One of the world’s longest-running legal battles ended on October 2, 2019, with a British judge ruling that the VII Nizam of Hyderabad’s descendants and India can collect £35 million from London’s National Westminster Bank. Justice Marcus Smith of the High Court of England and Wales ruled that the £1 million (now calculated at £35 million or about ₹306 crore) deposited in the London bank rightfully belonged to the Nizam’s family and India and threw out the claim made by Pakistan through its High Commissioner in London.

How did the Nizam’s wealth end up in a London account?
In the days leading up to India’s Independence, the VII Nizam of Hyderabad, Osman Ali Khan, refused to join the Indian Union. He was among the richest princes in India and hired the services of Sir Walter Monckton. Monckton negotiated a Standstill Agreement for the Nizam with the Government of India. As his lawyers moved between Hyderabad, Delhi and Karachi, the Nizam issued a farman (proclamation) for purchase of weapons to safeguard the landlocked state with the funds parked in two bank accounts in London. The money in the Imperial Bank of India was transferred to a Hyderabad Government account in other banks. One of these accounts had £1,007,940.45.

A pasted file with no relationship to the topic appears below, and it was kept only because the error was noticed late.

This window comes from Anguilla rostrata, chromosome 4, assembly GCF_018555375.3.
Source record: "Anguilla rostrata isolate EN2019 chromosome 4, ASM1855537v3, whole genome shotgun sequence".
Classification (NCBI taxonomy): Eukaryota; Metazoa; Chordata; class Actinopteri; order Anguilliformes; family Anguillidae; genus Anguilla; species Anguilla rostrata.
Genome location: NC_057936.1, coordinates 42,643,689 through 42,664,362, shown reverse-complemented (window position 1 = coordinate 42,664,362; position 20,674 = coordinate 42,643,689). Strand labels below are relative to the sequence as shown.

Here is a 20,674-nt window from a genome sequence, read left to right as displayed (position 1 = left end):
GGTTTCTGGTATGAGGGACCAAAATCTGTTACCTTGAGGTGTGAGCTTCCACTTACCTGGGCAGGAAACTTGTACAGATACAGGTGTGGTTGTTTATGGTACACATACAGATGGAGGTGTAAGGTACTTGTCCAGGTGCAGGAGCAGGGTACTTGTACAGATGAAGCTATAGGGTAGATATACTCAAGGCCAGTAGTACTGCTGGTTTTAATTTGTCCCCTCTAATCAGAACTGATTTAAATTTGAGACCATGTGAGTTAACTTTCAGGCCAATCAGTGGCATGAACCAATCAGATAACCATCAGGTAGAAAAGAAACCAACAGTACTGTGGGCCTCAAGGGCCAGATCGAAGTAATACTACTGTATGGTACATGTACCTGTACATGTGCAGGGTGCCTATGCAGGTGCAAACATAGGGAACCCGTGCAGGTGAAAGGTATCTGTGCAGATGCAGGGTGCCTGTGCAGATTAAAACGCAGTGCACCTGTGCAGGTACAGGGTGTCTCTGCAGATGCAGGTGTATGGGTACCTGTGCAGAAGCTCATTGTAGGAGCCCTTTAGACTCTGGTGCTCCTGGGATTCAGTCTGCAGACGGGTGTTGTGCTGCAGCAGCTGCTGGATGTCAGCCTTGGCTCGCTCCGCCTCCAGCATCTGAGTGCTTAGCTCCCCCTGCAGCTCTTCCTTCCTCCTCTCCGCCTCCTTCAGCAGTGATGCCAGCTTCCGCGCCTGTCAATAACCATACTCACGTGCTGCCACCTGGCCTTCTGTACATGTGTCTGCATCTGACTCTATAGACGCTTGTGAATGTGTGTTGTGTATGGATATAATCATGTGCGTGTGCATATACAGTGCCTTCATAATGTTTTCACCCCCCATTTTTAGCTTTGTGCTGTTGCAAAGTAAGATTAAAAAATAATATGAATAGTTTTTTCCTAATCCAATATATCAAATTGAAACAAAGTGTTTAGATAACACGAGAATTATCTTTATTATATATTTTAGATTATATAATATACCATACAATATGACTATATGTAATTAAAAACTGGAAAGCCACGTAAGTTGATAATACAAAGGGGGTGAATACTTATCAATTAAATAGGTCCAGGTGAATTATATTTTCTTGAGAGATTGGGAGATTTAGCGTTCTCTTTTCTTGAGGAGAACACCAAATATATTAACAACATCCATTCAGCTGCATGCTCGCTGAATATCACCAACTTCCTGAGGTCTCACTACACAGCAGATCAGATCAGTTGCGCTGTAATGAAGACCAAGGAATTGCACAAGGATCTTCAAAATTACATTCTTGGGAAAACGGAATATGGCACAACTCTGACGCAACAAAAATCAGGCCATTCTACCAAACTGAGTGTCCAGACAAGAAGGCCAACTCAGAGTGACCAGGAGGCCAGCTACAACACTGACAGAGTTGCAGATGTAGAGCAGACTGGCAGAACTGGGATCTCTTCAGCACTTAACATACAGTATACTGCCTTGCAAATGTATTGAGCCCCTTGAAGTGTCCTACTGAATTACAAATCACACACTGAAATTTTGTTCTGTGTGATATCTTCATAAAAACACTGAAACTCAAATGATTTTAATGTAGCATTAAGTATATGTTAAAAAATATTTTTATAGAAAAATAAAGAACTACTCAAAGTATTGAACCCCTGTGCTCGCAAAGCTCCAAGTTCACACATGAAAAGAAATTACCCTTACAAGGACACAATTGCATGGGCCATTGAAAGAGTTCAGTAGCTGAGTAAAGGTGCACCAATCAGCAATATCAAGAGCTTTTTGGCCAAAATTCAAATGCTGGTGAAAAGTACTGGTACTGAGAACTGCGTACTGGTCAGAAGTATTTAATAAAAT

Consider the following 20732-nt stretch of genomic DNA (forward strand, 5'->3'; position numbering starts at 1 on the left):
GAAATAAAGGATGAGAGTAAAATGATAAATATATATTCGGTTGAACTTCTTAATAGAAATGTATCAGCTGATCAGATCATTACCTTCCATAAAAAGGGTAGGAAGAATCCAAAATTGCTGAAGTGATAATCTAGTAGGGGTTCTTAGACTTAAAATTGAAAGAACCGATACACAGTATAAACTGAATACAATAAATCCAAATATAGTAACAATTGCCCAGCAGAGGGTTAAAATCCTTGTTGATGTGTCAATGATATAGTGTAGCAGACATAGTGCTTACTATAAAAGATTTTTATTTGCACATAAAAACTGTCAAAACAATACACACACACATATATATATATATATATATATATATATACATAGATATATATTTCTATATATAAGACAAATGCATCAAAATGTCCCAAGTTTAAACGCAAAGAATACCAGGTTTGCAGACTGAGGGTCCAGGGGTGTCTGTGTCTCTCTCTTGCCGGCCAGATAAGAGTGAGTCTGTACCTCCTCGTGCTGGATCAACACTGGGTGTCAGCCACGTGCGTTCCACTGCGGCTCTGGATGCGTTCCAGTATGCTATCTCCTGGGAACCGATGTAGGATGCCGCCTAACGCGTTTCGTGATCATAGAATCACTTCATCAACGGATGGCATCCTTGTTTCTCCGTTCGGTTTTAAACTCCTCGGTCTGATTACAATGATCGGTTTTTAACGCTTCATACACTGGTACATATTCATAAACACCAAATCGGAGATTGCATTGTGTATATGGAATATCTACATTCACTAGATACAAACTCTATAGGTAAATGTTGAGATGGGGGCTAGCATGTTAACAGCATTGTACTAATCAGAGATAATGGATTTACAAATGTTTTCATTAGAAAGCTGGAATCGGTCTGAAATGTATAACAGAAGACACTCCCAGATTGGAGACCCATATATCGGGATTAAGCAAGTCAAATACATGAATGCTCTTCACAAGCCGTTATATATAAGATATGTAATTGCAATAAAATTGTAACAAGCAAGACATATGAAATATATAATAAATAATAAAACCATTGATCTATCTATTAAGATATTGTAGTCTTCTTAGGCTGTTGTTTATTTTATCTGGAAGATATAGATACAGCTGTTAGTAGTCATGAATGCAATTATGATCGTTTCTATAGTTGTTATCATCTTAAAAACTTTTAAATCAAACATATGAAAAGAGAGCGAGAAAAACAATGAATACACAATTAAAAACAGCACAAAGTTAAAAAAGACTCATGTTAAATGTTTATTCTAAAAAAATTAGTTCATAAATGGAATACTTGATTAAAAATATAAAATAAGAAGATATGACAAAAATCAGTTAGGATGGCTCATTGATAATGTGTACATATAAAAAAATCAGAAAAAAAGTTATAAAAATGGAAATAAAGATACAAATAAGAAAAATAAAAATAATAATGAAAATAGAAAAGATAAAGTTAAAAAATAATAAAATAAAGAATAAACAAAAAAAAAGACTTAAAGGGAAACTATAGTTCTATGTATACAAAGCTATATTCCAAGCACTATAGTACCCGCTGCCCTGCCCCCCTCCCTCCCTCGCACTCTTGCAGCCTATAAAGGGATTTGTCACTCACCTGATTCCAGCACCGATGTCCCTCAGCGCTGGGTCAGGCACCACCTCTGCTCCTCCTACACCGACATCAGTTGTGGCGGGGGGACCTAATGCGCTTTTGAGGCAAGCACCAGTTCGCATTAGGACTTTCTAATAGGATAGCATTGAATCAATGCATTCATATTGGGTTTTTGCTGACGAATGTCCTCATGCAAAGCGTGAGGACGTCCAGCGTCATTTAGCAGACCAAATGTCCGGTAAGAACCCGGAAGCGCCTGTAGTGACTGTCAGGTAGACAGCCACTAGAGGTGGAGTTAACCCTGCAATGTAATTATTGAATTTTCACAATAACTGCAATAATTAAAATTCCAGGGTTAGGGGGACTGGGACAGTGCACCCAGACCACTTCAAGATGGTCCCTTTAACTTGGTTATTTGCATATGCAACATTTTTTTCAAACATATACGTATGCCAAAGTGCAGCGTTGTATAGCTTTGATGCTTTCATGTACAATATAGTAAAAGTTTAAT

Who transferred the money?
The sum of £1,007,940.45 was controlled by the Nizam’s envoy and Foreign Minister, Moin Nawaz Jung. On September 16, 1948, Moin Nawaz called on the Pakistan High Commissioner at his Hampstead residence and asked him to accept the funds. The funds were to be kept in account on behalf of Nizam. The transfer of the fund to then Pakistan High Commissioner Habib Ibrahim Rahimtoola’s account happened on September 20, 1948.

How did the Nizam become so wealthy?
The Nizam’s Dominion encompassed parts of Karnataka, Maharashtra and Andhra Pradesh besides the core area of present-day Telangana. Out of the whole area, nearly 10,000 square miles of land was classified as Sarf-e-Khas or crown lands. The revenue from these vast land-holdings was for the personal use of the Nizam. It was this source of revenue that led Time magazine to designate Mir Osman Ali Khan as the richest man in the world (for its 1937 cover), with a fortune estimated at nearly $2 billion. During the Second World War, the Nizam donated nearly £6 million to finance the war effort.

According to one account, the Nizam spent nearly £20 million in cash to equip his army to fight the Indian Army using the services of Australian gun runner Sidney Cotton.

Why did the case drag on for over 70 years?
On September 17, 1948, the Nizam’s army surrendered to India ending a 105-hour war. The transfer of money took place on September 20. On September 27, the Nizam wired the Governor-General of India and the Deputy Prime Minister of India seeking transfer of the money back to his account. The bank refused.

Finally, on October, 2019: U.K. court rules the money must go to the descendants of the Nizam. However, Pakistan has four weeks to appeal against the verdict.

Source: The Hindu